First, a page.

A common nutrient deficiency

Iron deficiency is the most common nutrient deficiency in the world. A 2010 study estimated that 1 in every 3 people (32.9%) have low iron1.

 

Why iron is important

Iron is an essential component of haemoglobin found in your red blood cells. Haemoglobin is responsible for transporting oxygen to your cells and removing carbon dioxide. If you lack iron, your red blood cells become smaller and paler and can’t deliver as much oxygen to your cells. Your cells need oxygen to make cellular energy.

 

Iron is also involved in the production of neurotransmitters and hormones such as serotonin, noradrenaline and thyroid hormones, liver detoxification, immunity, skin health (synthesis of collagen and elastin), production of stomach acid, and Vitamin A2.

 

Inability to produce cellular energy, thyroid hormones, digest food properly and have optimal detoxification all contribute to feelings of fatigue.

 

Signs of iron deficiency

Signs and symptoms vary with the degree of deficiency. The most common include:

  • Fatigue with reduced work productivity
  • Paleness of inside mouth, lower eyelid and nail beds
  • Shortness of breath on exertion or reduced exercise tolerance
  • Headaches

 

Followed by:

  • Hair loss – general all over thinning
  • Glossy, smooth tongue
  • Dry and rough skin
  • Dry and brittle hair
  • Fast heartbeat
  • Poor concentration
  • Difficulty maintaining body temperature in cold weather
  • Sleep problems
  • Reduced immunity
  • Fainting
  • Restless leg syndrome3

 

 

Sources of iron

Because iron is essential to your body, it is tightly regulated. Most of the iron in your body is recycled from your worn out red blood cells. However, you also need to top up these stores with iron derived from your diet.

 

 

How do you become deficient in iron?

 

  • Blood loss through haemorrhaging, heavy menstrual bleeding, fibroids gastrointestinal bleeding (ulcers, inflammatory bowel disease such as Crohn’s or ulcerative colitis, cancer, haemorrhoids, parasites, Helicobacter pylori infection), severe nosebleeds and medications such as non steroidal anti-inflammatory drugs (NSAIDs).

 

  • Increased growth demands during childhood, adolescent and pregnancy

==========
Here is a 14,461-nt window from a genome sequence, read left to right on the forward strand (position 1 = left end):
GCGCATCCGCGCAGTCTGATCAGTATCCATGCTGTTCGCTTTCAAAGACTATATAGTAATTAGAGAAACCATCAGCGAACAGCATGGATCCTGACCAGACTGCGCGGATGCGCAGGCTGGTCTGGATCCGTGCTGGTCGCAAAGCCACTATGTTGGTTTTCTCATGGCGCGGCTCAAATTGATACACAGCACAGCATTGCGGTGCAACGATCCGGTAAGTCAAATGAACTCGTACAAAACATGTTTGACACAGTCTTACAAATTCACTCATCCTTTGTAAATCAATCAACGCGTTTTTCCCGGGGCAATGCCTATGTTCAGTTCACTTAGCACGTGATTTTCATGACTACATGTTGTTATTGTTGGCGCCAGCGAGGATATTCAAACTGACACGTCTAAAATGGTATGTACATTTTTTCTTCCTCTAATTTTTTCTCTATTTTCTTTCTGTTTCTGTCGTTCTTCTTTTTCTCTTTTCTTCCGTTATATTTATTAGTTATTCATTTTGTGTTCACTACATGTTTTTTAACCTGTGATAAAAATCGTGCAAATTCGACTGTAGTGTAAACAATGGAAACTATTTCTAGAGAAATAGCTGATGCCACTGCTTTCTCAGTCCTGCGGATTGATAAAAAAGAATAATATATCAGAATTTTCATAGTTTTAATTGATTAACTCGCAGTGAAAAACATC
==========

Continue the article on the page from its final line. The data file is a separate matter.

• Reduced intake with vegetarian or vegan diets

 

  • Decreased absorption: elderly, digestive conditions such as coeliac disease or hypochlorhydria, gastric bypass surgery, medications such as proton pump inhibitors and metformin, or high consumption of dietary inhibitors of iron such as phytates and tannins.

 

  • Increased destruction of red blood cells as occurs in malaria or very high-intensity exercise.

 

  • You can also have a functional deficiency where the body has sufficient iron, but it is locked away due to conditions that cause chronic infection or inflammation

 

  • In rare cases, there are genetic mutations that affect the hormone, hepcidin which regulates iron

 

 

Testing for iron deficiency

If you suspect you might have an iron deficiency you should make an appointment with your medical professional to arrange a test before commencing iron supplementation. This is important because iron is a “Goldilocks” mineral – not too much and not too little. Excess iron is damaging to your body. There is a very good reason oral iron supplements are required to have child safety lids!

 

Necessary testing to determine your iron status include:

  • Iron studies (determines your stores and ability to transport iron)
  • Full blood count (provides information on any changes to your blood cells)

 

Iron deficiency is both a cause and a symptom that may point to other imbalances in your body so it’s important to track these down so the underlying cause can be corrected.

 

To find out more about how to optimize your intake of iron in your diet check out this article.

 

Norelle Hentschel is a degree qualified Naturopath and operates a clinic in Crows Nest, North Sydney. She enjoys helping people feel better and can assist with a broad range of health conditions or general health maintenance.

 

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References:

  1. Lopez A, Cacoub P, Macdougall IC, Peyrin-biroulet L. Iron deficiency anaemia. Lancet. 2015;6736(15):1-10. doi:10.1016/S0140-6736(15)60865-0.
  2. Camaschella C. Iron deficiency anemia. N Engl J Med. 2015;372(19):1832-1843. doi:10.1056/NEJMra1401038.
  3. Braun L, Cohen M. Herbs & Natural Supplements: An Evidence Based Guide. 3rd ed. Chatswood, NSW: Elsevier; 2010.